Former NSW premier John Fahey, one of the key figures in bringing the Olympics to Sydney, has died aged 75.
NSW Premier Gladys Berejiklian confirmed the news on Saturday morning, saying: “His contribution to the state and nation will leave a lasting legacy.
“He has always been a wonderful role model to generations of Liberals,” Ms Berejiklian added.
One of the most notable achievements during his tenure from 1992 to 1995 was his role in the successful bid for Sydney to host the 2000 Olympics.
“Many of us would remember the celebrations that immediately swept the nation after Sydney was announced as the winner — and the image of Mr Fahey jumping for joy at the news,” Ms Berejiklian said.
Mr Fahey was in Monte Carlo for the 1993 announcement, standing next to bid chief Rod McGeoch.
When International Olympic Committee president Juan Antonio Samaranch announced Sydney as the winning bid, Mr Fahey leapt out of his chair, turning to hug Mr McGeoch in a scene that transcended sport and politics.
The 20th anniversary of the Sydney Olympics will be marked next week.
Mr Fahey is also remembered for an incident during Prince Charles’s 1994 Australia Day speech at Darling Harbour.
A man fired two blank shots from a starter pistol at Prince Charles.
Mr Fahey was one of several people who tackled the man, David Kang, as he rushed the stage.
Tributes paid from all sides
Prime Minister Scott Morrison said the moment when Mr Fahey leapt to his feet after securing the Olympics, “seemed to be embodying the shared joy of every Australian”.
He said the Olympics led Australia out of the 1990s recession and gave the nation “hope and belief”.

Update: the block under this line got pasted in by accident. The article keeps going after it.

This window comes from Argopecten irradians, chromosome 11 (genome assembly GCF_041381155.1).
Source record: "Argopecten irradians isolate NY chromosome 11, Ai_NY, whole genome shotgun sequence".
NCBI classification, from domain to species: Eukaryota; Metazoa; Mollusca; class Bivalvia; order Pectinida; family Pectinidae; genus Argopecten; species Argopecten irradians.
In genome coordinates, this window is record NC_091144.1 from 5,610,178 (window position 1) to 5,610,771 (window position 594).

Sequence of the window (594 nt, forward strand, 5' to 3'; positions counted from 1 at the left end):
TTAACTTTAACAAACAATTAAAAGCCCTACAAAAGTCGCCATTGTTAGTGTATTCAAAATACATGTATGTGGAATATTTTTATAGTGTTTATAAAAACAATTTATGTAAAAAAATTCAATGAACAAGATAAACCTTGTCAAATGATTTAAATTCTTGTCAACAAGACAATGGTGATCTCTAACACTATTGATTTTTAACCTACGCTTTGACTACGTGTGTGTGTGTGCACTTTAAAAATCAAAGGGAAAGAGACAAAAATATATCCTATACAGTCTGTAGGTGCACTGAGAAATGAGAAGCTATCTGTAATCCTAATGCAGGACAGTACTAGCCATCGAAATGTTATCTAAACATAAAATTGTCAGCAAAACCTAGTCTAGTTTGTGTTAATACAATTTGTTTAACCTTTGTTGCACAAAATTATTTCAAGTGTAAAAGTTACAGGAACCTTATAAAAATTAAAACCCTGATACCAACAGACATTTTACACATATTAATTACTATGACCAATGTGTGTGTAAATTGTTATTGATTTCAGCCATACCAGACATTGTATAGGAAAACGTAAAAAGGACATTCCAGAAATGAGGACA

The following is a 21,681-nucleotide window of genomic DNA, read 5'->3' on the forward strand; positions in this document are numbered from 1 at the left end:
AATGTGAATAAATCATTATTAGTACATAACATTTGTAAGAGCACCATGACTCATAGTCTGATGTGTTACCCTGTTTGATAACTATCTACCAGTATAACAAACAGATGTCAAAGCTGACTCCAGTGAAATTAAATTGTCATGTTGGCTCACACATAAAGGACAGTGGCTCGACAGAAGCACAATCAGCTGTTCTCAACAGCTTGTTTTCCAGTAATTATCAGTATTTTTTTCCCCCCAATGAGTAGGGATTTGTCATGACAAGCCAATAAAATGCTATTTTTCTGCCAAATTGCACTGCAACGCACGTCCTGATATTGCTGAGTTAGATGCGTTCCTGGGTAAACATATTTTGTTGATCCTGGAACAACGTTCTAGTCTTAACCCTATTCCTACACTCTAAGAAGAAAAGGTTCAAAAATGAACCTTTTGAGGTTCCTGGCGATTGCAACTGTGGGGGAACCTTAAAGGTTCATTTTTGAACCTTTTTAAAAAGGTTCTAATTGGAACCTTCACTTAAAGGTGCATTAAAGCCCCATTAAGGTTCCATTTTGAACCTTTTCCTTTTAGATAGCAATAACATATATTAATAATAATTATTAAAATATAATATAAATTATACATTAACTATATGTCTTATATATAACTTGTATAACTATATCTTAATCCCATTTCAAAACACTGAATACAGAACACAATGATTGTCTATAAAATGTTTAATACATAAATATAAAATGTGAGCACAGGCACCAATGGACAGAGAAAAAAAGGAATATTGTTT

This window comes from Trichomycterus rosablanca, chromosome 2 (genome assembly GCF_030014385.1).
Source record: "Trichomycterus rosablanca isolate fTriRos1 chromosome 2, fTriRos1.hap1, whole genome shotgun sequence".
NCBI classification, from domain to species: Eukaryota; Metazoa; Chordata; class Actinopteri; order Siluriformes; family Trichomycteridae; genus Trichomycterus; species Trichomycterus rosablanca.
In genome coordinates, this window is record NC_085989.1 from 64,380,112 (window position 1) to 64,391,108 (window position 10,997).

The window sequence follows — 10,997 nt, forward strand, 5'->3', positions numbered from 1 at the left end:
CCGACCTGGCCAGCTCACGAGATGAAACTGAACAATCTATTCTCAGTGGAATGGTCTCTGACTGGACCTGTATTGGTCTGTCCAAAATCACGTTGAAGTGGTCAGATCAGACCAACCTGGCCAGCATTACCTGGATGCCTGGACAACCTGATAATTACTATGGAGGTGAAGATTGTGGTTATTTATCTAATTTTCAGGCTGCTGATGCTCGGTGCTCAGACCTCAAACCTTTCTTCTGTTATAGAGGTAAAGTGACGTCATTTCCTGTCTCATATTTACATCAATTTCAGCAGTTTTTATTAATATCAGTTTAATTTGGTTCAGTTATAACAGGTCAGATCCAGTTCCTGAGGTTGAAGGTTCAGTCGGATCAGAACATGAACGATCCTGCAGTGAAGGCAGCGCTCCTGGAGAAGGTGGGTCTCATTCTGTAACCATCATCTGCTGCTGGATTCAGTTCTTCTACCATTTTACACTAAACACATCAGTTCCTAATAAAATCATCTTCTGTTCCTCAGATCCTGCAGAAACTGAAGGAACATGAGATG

“In his day, John was not your typical Liberal. A Catholic, rugby league player and smoker from south-west Sydney,” he said.
“As a Liberal he broadened our outlook and connected us with an ever-widening aspirational population.
“John’s was truly an Australian story of his generation. He gave more than he received. His cheery and cheeky smile was what left his impression on you, long after the topic or issue had passed.”
Australian Olympic Committee president John Coates said Mr Fahey had made an “immense” contribution to the Australian Olympic movement.
“His drive and commitment was absolutely crucial in Sydney winning the bid to host the Sydney 2000 Olympic Games and Australia owes him an enormous debt of gratitude for that alone,” he said.
“John will always be a big part of the Sydney 2000 success story, and as we prepare to celebrate 20 years since those Games began, it is very sad to think he cannot mark that milestone with us.”
Nick Greiner, the NSW premier who preceded Mr Fahey, told ABC News his successor got along with people “right across the spectrum”.
“[He was] just a very authentic, very humble guy who was a terrific leader because he was able to get on with everyone,” he said.
“He really was an unusually broad person in terms of his relationships with society. And that’s why he was able to do so many different things well.”
Federal Opposition Leader Anthony Albanese said Mr Fahey was a “very decent, humble” Australian.
“He was someone who dealt with you with respect, even though you were on the opposite side of politics,” he said.
“He was well-regarded by everyone. I don’t think he had an enemy in the national parliament, and that says a lot about his character.”
As NSW premier, Mr Fahey introduced the disability services act, the NSW seniors card and appointed the first minister for the status of women.
He was elected state member for Camden in 1984.
In 1996 he moved to the federal House of Representatives after winning the seat of Macarthur, and went on to serve as finance minister in John Howards’ government.
He retired from politics in 2001.
Between 2007 and 2013 he was president of the World Anti-Doping Agency.
After politics, he also became a director of the Royal Flying Doctor Service, chancellor of the Australian Catholic University and chairman of both the Rugby League Development Board and Sydney Olympic Park Authority.
Ms Berejiklian expressed her condolences to Mr Fahey’s wife, Colleen, and their children, Melanie and Matthew, and grandchildren, Amber and Campbell.
The NSW government will hold a state memorial service.
Mr Fahey was born in Wellington, New Zealand, and moved to Picton when he was a boy.
He also played rugby league for Canterbury-Bankstown before entering politics.
He received the Companion of the Order of Australia in 2002 for services to the Australian and NSW parliaments.